At this point Oswy spoke up. He asked Colman whether Wilfrid had accurately reported the Lord’s words to Peter. Colman agreed that he had, but omitted to point out that Wilfrid’s interpretation was suspect.

Oswy then asked whether the Lord had ever said anything comparable to Columba. Colman had to admit that he had not. Oswy then asked both Colman and Wilfrid whether they were in agreement that Peter was the holder of the keys.

By now Colman was outwitted. He indicated his agreement, though he probably understood the words in a totally different way from Wilfrid.

Master of spin

Oswy then made the defining decision. Bede quotes him:

‘Then, I tell you, Peter is guardian of the gates of heaven, and I shall not contradict him. I shall obey his commands in everything to the best of my knowledge and ability; otherwise, when I come to the gates of heaven, there may be no one to open them, because he who holds the keys has turned away.’

Oswy’s superstitious understanding of admission to heaven led him to capitulate to Rome.

Sadly, Colman’s genuineness and simplicity were no match for Wilfrid’s sophistication. Wilfrid was a master of what today would be called ‘spin’.

There may be truth in the suggestion that Oswy’s decision was determined in part by the desire to foster an alliance against Mercia with the kingdoms of Wessex, Essex and Kent. Perhaps, alongside the synod, political diplomacy was taking place behind the scenes putting extra pressure on Oswy.

Oswy’s wife was baptised as a Catholic. Maybe she influenced him to act contrary to his earlier judgement. It is probably true that Oswy had no religious convictions of his own. He was fickle.

Some of the British pastors were swayed. Colman was not. Three years later he returned to Scotland. Thirty English followers accompanied him. They wanted to retain the British customs.

Churches destroyed

In Northumbria the Roman customs increasingly displaced the British way. Five years after Whitby, Bede notes with satisfaction that a Roman, Theodore, the new Archbishop of Canterbury, became ‘the first archbishop whom the entire Church of the English obeyed’.

There still remained one English kingdom almost untouched by Christianity – Sussex. A small band of Scots monks lived at Bosham near Chichester, but they had had no influence on the people around them.

But in the 680s Wilfrid left Northumbria, having fallen out with the new king, Egfrid. He moved south to Sussex and brought its people into the Catholic fold.

After Wilfrid’s departure, despite warnings from Cuthbert, Bishop of Lindisfarne, Egfrid made expeditions into Ireland and against the Picts of eastern Scotland.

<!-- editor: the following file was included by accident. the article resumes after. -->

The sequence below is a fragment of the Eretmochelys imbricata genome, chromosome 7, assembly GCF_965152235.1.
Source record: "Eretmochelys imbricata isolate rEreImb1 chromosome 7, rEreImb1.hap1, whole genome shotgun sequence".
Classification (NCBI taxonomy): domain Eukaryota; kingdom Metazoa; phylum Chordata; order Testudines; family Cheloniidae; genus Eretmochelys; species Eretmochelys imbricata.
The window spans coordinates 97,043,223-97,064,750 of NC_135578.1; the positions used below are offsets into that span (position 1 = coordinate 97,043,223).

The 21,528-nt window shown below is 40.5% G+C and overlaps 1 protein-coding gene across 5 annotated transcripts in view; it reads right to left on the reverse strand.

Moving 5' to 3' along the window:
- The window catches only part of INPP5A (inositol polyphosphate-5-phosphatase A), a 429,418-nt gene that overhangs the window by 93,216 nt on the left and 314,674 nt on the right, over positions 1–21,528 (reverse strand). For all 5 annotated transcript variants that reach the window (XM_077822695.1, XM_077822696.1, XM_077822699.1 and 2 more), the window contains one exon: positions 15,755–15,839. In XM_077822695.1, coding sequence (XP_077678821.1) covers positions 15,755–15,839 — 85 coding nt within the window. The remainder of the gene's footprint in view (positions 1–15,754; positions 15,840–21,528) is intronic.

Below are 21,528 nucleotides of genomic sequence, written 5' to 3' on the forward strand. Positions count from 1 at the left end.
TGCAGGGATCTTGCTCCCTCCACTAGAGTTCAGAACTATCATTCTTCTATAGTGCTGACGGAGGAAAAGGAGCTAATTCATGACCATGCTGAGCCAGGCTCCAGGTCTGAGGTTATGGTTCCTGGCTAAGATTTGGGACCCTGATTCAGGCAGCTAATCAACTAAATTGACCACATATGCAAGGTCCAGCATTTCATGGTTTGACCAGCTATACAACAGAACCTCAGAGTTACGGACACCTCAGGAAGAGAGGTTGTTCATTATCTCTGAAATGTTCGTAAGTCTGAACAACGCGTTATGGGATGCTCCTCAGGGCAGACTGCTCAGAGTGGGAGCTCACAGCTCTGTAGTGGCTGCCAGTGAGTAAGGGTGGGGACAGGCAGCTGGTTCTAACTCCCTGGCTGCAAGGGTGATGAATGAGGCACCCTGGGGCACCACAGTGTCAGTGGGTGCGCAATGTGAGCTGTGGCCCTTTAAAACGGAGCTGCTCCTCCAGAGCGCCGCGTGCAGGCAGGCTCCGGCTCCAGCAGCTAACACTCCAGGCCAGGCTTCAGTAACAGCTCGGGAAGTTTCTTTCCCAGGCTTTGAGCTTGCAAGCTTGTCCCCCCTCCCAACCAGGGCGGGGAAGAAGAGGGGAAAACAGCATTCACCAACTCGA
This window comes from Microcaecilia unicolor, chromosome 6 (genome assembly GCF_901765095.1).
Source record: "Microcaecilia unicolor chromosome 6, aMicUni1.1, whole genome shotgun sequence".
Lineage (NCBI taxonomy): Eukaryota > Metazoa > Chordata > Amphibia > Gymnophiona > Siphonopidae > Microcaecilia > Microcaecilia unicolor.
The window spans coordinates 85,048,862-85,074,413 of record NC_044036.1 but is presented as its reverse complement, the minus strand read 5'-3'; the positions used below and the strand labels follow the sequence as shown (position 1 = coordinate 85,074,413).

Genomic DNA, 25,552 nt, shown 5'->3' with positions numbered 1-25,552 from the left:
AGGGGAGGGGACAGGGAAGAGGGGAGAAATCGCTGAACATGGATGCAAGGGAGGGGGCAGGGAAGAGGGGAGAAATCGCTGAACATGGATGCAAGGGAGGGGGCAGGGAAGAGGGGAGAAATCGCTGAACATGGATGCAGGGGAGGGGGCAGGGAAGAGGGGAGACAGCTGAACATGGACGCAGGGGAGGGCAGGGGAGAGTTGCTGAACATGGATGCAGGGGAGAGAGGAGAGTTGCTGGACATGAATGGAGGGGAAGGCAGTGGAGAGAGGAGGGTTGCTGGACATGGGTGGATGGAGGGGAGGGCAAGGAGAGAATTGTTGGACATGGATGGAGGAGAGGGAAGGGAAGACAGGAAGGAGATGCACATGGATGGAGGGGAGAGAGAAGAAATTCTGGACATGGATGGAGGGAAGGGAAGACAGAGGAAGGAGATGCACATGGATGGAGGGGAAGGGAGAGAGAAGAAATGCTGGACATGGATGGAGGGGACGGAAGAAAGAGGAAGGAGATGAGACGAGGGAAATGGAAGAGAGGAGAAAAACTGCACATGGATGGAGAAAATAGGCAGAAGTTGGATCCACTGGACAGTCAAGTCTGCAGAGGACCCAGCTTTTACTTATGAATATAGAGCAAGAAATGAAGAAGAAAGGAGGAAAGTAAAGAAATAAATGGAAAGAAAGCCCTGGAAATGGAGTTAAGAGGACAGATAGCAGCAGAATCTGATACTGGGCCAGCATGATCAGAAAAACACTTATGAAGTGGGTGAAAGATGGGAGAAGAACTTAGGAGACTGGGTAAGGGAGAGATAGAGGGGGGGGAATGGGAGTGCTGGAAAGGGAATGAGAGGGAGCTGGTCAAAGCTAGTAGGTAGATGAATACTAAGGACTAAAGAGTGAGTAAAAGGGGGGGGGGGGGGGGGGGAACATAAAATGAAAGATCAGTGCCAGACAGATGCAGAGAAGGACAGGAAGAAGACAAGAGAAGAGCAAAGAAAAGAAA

He destroyed churches still following the British way. However, he paid for it with his life in a battle at Forfar.

Victory for Rome

Early in the next century Adamnan, the current Abbott at Iona, visited England. He observed the Roman Catholic rites, and changed his opinions. On returning to Iona he tried, but failed, to get the monastery to go over to Catholic practice.

He was more successful, however, during a visit to Ireland. He persuaded the church there to realign itself with Rome. Iona finally fell to Rome in 716 under the influence of an Irish bishop called Egbert.

By the time Bede wrote his history in 731 he claimed that the whole of the British Isles was Roman Catholic with one exception – the Scots who occupied the south-west corner of Scotland.

This may not be wholly accurate. According to some historians, the churches of Wales continued with the British practices until the 760s, and it was not until the tenth century that the West Country finally gave in to Rome.

The victory of Rome did not mean that every inhabitant of the British Isles had been won over to the Christian religion. Pagan burial rites continued in use until into the eighth century.

Waiting for the Reformation

As late as the beginning of the nineth century many people followed pagan customs, and worshipped the pagan gods. Nevertheless, Roman Catholicism was now the religion favoured by kings and bolstered by the State.

And so things would remain for the next several hundred years. With the rest of Christendom, Britain descended into the ‘Dark Ages’. By and large, the church lost the gospel.

The light would eventually dawn again in that mighty movement of God known as the Reformation – but that’s another story.

Jonathan Bayes
Pastor of Stanton Lees Chapel.